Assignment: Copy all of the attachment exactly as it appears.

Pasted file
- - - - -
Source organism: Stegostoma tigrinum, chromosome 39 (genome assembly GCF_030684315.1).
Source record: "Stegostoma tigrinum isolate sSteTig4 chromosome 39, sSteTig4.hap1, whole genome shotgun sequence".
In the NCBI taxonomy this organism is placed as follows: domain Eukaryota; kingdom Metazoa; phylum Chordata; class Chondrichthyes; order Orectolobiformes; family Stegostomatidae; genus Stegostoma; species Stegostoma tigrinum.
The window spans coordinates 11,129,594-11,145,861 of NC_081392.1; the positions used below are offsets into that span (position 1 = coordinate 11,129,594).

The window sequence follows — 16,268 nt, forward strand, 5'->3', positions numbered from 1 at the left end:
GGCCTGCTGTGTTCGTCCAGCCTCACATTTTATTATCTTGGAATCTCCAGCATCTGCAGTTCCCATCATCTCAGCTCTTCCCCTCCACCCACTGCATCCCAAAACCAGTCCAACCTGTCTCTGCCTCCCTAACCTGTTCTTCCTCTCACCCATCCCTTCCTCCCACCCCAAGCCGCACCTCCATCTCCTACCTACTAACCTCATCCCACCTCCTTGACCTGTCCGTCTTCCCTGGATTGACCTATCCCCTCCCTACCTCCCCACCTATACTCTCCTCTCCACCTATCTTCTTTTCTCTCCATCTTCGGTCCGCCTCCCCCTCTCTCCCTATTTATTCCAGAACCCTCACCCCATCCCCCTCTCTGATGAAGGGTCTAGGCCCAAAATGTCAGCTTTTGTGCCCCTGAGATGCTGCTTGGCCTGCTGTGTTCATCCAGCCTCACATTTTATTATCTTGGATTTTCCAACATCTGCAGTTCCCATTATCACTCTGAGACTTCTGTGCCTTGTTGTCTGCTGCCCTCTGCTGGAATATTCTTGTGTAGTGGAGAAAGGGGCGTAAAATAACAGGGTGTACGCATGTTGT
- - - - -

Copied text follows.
Source organism: Stegostoma tigrinum, chromosome 39 (genome assembly GCF_030684315.1).
Source record: "Stegostoma tigrinum isolate sSteTig4 chromosome 39, sSteTig4.hap1, whole genome shotgun sequence".
In the NCBI taxonomy this organism is placed as follows: domain Eukaryota; kingdom Metazoa; phylum Chordata; class Chondrichthyes; order Orectolobiformes; family Stegostomatidae; genus Stegostoma; species Stegostoma tigrinum.
The window spans coordinates 11,129,594-11,145,861 of NC_081392.1; the positions used below are offsets into that span (position 1 = coordinate 11,129,594).

The window sequence follows — 16,268 nt, forward strand, 5'->3', positions numbered from 1 at the left end:
GGCCTGCTGTGTTCGTCCAGCCTCACATTTTATTATCTTGGAATCTCCAGCATCTGCAGTTCCCATCATCTCAGCTCTTCCCCTCCACCCACTGCATCCCAAAACCAGTCCAACCTGTCTCTGCCTCCCTAACCTGTTCTTCCTCTCACCCATCCCTTCCTCCCACCCCAAGCCGCACCTCCATCTCCTACCTACTAACCTCATCCCACCTCCTTGACCTGTCCGTCTTCCCTGGATTGACCTATCCCCTCCCTACCTCCCCACCTATACTCTCCTCTCCACCTATCTTCTTTTCTCTCCATCTTCGGTCCGCCTCCCCCTCTCTCCCTATTTATTCCAGAACCCTCACCCCATCCCCCTCTCTGATGAAGGGTCTAGGCCCAAAATGTCAGCTTTTGTGCCCCTGAGATGCTGCTTGGCCTGCTGTGTTCATCCAGCCTCACATTTTATTATCTTGGATTTTCCAACATCTGCAGTTCCCATTATCACTCTGAGACTTCTGTGCCTTGTTGTCTGCTGCCCTCTGCTGGAATATTCTTGTGTAGTGGAGAAAGGGGCGTAAAATAACAGGGTGTACGCATGTTGT